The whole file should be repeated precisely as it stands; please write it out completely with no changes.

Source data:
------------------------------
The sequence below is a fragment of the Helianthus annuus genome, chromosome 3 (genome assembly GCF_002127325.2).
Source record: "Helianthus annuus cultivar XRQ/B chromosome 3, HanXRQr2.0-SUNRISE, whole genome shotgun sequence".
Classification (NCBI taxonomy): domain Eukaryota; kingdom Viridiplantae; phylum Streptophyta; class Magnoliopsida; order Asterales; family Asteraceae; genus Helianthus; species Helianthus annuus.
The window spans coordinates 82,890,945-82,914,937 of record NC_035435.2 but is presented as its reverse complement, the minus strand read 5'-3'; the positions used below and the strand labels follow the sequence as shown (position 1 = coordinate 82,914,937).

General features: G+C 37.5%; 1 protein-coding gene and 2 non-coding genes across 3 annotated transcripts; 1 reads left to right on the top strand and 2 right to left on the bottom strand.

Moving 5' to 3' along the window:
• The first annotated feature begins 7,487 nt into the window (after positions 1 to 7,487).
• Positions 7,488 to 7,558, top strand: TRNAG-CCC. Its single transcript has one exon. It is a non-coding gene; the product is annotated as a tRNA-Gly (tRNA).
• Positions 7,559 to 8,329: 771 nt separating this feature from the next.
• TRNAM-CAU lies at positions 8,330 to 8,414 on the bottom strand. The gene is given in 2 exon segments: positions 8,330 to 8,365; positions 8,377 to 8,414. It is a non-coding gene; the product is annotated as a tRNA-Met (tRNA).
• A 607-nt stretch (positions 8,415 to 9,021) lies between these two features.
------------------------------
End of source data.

The sequence below is a fragment of the Helianthus annuus genome, chromosome 3 (genome assembly GCF_002127325.2).
Source record: "Helianthus annuus cultivar XRQ/B chromosome 3, HanXRQr2.0-SUNRISE, whole genome shotgun sequence".
Classification (NCBI taxonomy): domain Eukaryota; kingdom Viridiplantae; phylum Streptophyta; class Magnoliopsida; order Asterales; family Asteraceae; genus Helianthus; species Helianthus annuus.
The window spans coordinates 82,890,945-82,914,937 of record NC_035435.2 but is presented as its reverse complement, the minus strand read 5'-3'; the positions used below and the strand labels follow the sequence as shown (position 1 = coordinate 82,914,937).

General features: G+C 37.5%; 1 protein-coding gene and 2 non-coding genes across 3 annotated transcripts; 1 reads left to right on the top strand and 2 right to left on the bottom strand.

Moving 5' to 3' along the window:
• The first annotated feature begins 7,487 nt into the window (after positions 1 to 7,487).
• Positions 7,488 to 7,558, top strand: TRNAG-CCC. Its single transcript has one exon. It is a non-coding gene; the product is annotated as a tRNA-Gly (tRNA).
• Positions 7,559 to 8,329: 771 nt separating this feature from the next.
• TRNAM-CAU lies at positions 8,330 to 8,414 on the bottom strand. The gene is given in 2 exon segments: positions 8,330 to 8,365; positions 8,377 to 8,414. It is a non-coding gene; the product is annotated as a tRNA-Met (tRNA).
• A 607-nt stretch (positions 8,415 to 9,021) lies between these two features.